The other day, we were talking about what makes people tick at dinner. We were talking about each of us and what was important to us in our individual lives – in fact it could be thought of as what we find beautiful. As I watch Julia grow into a young woman, I wonder what her path will be. Where will she find her inner passion and what she will find “beautiful”. For her Dad, his idea of beauty is the natural world, his remarkable sheep, their life cycle and how we are feeding our community, and the love of the world and landscape around us that he farms and looks after everyday.
I’ve been thinking about what my “beauty” is. When am I the most fulfilled and happy? As I have been throwing pots the last couple weeks, I think about this as the wheel spins round and round, as I pull the clay up and form it into a cylinder, as I stretch the clay into a handle and attach it to the vessel. I think my definition of beauty is when I am deep into a project and have lost myself in it. When I am thinking about what I am making, planning on what it will look like, and then working it out. The thing could be a pot, a garden, a book, a painting, an embroidery, or a good meal. Often when the “thing” is done, the magic subsides and goes away. I still like the thing and find it pretty or useful but the real beauty for me is in the act of creation – the spark of my imagination and mind of what the thing will look like and then the intimate creation. I find it truly amazing that I can dream something up in my head and then make it happen with my hands. It doesn’t always come out the way I originally thought it up and that is the fun of it – to see where I am led by the materials and the process.
I’ve been teaching classes here at our farm since 2009. Every year, I think about not doing them. Mostly I think about that because I don’t want to go through the agony of cleaning my house. A couple years ago, I tried to let that go – the cleaning thing. It’s hard because I always think of my mom cleaning before her mom came to visit – stressing out that everything has to be just right. I realized that the women that come here to learn from me really could care less if there is some dust and clutter. They aren’t here to inspect my housekeeping skills (thank goodness). They are here to be inspired and to take away a little of the magic and beauty that I have made here at our farmhouse.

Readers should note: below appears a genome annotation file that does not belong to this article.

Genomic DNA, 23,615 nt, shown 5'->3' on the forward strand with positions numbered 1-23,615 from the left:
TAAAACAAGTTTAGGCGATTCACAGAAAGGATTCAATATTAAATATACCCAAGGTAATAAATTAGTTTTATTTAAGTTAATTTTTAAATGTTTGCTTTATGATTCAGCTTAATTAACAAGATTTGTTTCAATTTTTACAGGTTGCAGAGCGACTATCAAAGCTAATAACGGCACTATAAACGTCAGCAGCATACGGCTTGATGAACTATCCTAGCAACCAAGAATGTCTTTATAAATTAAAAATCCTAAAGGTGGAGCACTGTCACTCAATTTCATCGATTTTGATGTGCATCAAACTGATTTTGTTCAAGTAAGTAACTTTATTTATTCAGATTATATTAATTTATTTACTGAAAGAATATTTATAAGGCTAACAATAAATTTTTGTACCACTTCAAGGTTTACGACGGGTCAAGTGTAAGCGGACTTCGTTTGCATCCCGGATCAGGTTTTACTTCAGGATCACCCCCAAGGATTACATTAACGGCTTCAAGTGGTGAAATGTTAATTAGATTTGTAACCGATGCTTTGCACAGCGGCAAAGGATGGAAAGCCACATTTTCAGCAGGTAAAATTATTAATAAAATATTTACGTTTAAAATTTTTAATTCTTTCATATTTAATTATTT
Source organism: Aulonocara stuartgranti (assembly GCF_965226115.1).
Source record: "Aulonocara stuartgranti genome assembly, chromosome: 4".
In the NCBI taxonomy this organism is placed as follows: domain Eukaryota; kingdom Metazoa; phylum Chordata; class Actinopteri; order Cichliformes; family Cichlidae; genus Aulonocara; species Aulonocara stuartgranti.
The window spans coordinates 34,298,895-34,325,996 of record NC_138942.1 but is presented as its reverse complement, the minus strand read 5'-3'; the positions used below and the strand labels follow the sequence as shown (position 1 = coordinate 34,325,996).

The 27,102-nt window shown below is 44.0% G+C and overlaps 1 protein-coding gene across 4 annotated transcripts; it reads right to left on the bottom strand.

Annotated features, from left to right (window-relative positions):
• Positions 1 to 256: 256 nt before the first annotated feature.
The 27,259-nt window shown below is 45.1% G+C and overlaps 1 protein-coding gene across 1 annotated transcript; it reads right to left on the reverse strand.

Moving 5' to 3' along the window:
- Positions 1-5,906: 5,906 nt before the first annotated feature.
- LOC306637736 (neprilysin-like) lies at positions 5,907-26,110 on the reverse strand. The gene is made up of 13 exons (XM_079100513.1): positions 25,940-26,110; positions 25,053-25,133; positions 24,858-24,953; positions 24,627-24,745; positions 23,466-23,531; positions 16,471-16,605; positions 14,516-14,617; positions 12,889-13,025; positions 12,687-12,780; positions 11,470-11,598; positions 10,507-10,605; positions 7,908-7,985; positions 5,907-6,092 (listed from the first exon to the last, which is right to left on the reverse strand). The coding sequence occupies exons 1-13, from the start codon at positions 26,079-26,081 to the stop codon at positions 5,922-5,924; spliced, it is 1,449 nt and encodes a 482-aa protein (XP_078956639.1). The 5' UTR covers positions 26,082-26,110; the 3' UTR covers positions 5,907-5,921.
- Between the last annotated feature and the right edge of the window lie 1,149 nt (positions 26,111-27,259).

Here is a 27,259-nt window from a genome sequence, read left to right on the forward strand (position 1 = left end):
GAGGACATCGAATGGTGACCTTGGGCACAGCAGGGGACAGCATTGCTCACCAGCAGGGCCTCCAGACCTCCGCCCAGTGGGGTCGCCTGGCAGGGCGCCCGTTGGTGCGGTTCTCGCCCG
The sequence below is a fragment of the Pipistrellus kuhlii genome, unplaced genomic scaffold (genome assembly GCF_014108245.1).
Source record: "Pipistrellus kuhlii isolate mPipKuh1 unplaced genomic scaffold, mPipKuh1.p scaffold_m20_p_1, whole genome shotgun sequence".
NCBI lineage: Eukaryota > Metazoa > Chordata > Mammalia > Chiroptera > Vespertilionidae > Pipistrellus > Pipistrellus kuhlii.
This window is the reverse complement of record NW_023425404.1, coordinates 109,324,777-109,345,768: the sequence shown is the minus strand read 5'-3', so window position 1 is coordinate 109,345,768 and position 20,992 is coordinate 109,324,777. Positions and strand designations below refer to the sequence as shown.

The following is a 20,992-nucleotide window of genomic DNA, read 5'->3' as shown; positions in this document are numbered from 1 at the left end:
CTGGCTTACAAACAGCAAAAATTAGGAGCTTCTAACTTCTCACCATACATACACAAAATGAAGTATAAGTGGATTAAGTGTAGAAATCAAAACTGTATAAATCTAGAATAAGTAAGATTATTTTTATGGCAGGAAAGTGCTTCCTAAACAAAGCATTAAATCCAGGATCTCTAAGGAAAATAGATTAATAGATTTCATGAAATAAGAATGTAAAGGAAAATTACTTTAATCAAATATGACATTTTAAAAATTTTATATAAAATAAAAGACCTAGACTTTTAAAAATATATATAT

So those are my thoughts for today. If you are wondering what happened to our friend Jen, she found a good job in merchandising with Anthropologie and she literally did make the world a more physically beautiful place. And now she has a couple beautiful kids too.
I’d love to hear your thoughts on beauty. Leave them in the comments.
Here are some beautiful links for you to peruse today — at least I find them beautiful.
•My friend Lisa is teaching at The Rufus Porter Museum in Bridgton Maine this summer. Check out the classes here. Lots of beauty to make.
• Good article on Barbara Cooney, the author of Miss R here.
• I’m still crazy over Josef Frank‘s textiles. I just found a page I tore from Arts and Antiques over twenty years ago – that must have been where I discovered him before the www. Good article from NYT here.
p.s. There are still a few spots left in the July 15/16 Fabric Printing + Lampshade Painting Class. You can come for one or two days. Would love to see some of you here at the farm. Two days $360. One day $199. More info here.
Here are the lampshades that the students painted last year.
Here is a photo of some of the lampshades I have made.
This summer I am teaching 3 different weekend Creative Retreats here at our farm. You can read about the retreats here. This year I have made the option of coming for only one day – not two days – as an experiment. I already have several people signed …read more
Many of us tend to feel uptight about color. We want formulas, rules, and guidelines so that we pick the “right” color. Orna’s recent post takes colors from the piece pictured above and plays with them to get some very creative results. It’s inspiring and a great springboard for your own color experiments. Copyright secured by Digiprove © 2017Original content […]read more
Although written for cross stitchers, this post by Nicholas Pell has lots of fantastic ideas to customize your needlepoint. Some, like adding a quote give you an easy way to make a painted canvas individual. Any easy change for most canvases is the addition of a border. Others, such as isolating a motif, might work […]read more